Travis Middle School/Amy Hankamer, Librarian (05/09/08): Amy runs a tight ship, and she knows her readers so well, down to what areas of the library the students visit more often than others. She plans on informally shifting some books she just knows her readers would pick up from where they're shelved to the section titled "short stories." And her own boy, J, is so awesome! A reader and a gamer both. Cool meeting you, J.

Bowie Middle School (trust me, far as the sign is)/Hope Krum, Librarian: Wow! This group was way mixed--sixth, seventh, and eighth graders all represented, ESL students and ELA both. Kudos to the four eighth grade guys who did a readers' theater of a section of my The Whole Sky Full of Stars. Then the questions came. And it was the best that a girl started us off, some guys and girls added theirs, and a girl ended: the final question I wasn't able to address since we ran out of time: Q: Why don't you write about girls? A: I've tried and I got it all wrong, in my opinion. I don't want to disrespect that particular audience, but I've got some ideas, so you'll get your book. Hey, read the following short stories included in Finding Our Way to read a few female heroes I've written: "The Dive," "SylvieSylvieSylvie," "Andy and Ruthie," and "My Self Myself."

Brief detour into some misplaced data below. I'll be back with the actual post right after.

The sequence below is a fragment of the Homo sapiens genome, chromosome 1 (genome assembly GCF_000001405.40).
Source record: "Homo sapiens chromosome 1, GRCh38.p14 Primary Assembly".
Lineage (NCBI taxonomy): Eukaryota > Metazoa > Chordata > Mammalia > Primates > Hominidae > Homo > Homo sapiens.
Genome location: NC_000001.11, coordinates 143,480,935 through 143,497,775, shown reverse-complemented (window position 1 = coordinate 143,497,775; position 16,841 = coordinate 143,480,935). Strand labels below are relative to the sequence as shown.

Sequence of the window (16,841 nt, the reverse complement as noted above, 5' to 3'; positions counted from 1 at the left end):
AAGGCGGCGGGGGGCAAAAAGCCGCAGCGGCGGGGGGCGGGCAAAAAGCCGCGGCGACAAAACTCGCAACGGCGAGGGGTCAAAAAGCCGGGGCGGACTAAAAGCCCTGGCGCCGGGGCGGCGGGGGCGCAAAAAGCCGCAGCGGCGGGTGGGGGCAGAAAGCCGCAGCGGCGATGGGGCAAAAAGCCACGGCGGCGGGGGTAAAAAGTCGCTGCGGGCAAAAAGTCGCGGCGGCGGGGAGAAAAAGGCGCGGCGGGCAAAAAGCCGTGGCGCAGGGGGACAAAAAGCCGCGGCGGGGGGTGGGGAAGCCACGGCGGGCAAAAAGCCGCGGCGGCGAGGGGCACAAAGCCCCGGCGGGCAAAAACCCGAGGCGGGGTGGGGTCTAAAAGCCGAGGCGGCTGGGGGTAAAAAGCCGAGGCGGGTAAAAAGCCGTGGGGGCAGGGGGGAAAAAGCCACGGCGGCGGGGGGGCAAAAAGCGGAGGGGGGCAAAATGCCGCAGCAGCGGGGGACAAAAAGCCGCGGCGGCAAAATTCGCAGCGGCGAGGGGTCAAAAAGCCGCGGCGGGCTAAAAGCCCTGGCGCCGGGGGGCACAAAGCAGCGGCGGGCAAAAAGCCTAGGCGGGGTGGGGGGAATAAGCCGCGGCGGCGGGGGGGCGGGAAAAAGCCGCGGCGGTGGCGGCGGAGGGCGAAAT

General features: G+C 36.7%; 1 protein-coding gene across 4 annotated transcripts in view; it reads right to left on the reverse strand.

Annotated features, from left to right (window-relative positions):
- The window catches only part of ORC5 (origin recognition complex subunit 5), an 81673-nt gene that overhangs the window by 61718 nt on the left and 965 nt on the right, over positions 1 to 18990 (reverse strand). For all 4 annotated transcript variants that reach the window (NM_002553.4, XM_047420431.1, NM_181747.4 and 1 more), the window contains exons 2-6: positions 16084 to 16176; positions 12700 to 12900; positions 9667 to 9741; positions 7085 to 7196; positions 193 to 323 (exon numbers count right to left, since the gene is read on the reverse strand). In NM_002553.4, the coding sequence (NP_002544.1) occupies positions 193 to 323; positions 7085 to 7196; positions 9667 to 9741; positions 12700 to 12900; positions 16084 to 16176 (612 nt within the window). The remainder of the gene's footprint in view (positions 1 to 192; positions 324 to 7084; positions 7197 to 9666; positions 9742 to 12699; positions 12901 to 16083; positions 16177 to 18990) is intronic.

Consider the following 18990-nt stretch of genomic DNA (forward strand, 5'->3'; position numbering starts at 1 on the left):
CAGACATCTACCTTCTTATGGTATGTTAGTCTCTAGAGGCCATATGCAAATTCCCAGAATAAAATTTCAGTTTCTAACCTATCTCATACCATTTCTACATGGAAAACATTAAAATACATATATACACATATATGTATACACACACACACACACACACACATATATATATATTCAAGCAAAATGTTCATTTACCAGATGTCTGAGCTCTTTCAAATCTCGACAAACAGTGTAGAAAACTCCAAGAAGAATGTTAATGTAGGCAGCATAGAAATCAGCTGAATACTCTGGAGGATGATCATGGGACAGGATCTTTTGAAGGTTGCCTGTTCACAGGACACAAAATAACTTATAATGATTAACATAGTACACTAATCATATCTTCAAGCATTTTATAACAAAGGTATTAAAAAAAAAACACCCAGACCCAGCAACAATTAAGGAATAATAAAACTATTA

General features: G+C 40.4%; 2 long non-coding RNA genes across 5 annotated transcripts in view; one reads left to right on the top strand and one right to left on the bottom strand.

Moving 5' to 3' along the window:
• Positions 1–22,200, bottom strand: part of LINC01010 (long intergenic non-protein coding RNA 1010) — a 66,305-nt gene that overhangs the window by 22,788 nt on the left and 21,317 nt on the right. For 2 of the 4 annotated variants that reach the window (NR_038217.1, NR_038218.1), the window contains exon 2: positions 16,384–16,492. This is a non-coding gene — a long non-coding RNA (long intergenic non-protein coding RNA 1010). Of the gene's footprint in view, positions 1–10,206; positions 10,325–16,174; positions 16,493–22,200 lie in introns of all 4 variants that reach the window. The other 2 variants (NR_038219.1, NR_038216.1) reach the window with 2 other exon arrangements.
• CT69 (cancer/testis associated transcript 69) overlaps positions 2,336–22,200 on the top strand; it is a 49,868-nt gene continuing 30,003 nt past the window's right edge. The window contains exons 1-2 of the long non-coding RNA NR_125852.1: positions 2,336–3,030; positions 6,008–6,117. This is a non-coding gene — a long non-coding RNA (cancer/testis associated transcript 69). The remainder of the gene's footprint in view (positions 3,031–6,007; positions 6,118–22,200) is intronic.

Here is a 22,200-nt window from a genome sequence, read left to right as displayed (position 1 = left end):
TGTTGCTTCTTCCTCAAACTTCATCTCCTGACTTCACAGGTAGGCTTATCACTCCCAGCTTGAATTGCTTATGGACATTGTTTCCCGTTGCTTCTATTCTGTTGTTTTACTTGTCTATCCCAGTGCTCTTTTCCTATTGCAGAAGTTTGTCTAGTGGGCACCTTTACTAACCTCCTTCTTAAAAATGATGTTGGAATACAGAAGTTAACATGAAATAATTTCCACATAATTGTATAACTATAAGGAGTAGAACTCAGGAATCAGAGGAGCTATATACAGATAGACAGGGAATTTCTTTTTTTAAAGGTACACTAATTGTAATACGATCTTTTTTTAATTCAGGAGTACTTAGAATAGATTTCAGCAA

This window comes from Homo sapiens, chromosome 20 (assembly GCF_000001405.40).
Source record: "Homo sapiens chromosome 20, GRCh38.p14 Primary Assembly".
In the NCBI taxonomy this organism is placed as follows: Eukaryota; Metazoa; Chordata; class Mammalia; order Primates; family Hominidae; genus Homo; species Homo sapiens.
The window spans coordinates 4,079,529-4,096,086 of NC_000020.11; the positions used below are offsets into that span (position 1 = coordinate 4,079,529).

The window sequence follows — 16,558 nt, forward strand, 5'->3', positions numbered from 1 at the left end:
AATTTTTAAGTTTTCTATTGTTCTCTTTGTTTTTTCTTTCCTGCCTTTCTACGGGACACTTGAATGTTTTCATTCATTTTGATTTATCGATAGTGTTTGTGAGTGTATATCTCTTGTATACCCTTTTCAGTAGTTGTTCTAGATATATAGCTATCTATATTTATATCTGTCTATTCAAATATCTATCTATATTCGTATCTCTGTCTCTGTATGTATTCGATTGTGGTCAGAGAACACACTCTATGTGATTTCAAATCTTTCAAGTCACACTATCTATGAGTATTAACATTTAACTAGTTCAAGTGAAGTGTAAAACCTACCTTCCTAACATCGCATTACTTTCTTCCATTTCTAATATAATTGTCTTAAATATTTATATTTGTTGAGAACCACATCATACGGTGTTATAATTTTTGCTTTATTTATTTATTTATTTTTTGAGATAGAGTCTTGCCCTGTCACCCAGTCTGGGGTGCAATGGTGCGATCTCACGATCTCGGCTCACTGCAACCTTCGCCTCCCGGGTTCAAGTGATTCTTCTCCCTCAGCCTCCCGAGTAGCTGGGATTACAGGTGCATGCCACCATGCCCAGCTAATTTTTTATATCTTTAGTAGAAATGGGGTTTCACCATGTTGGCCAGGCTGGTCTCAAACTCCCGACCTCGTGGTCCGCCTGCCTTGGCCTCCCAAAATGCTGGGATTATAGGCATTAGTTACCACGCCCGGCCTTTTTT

Lamar Junior High School/Cindi Rockett, Librarian: What a way to end the week. First things first, though: I hope your boy's doing well, Cindi. Right before heading over, she got a call that her boy'd got a cut in the head and she left me in the quite capable hands of two of the others: Hope and Amy, who joined me in Cindi's absence. There I talked a good bit to a large group of readers and after met with T, A, and F, who I'd met the night before at JAVA at B&N. Too cool you all are.

All I can say is that these middle school librarians've got it together. I told Dr. Lea Bailey that I'd never seen a group this large of educators all focused on the same goal, reading young folks. They are quite the family, and Irving (TX) ISD is so fortunate to have them all at this time in this place. And from what I understand from speaking to each of them, their administrators are so supportive. I so want this group to adopt me as their writer. It was an awesome time.


ahankamer said...

Dear Rene',

Thanks for the good word! We so enjoyed having you in Irving. Thanks for making time to do the extra appearances at the Bilingual Book Club and the Java Makes Me Jump night-- we got to reach a different group of parents and kids at each school and at each venue.

Having had the privilege of listening to three school visit talks, may I also add that I really appreciate you adapting your talk to the needs of the students. They all enjoyed hearing about the myriad reading and writing topics you shared.

I’m sure I speak for us all when I say we’d be happy to adopt you as “our writer!” You are welcome back any time!

Amy Hankamer

p.s. My son “J” loved seeing his “name” in your blog!

Anonymous said...

Thank you for visiting Crockett Middle School! We enjoyed hearing your childhood stories, how you love to write, and about some of your awesome book. Also, it was awesome to meet a published author. We look forward to continue reading your current and future works! Best of luck!

Mrs. Renick's 4th and 5th period reading classes, Crockett Middle School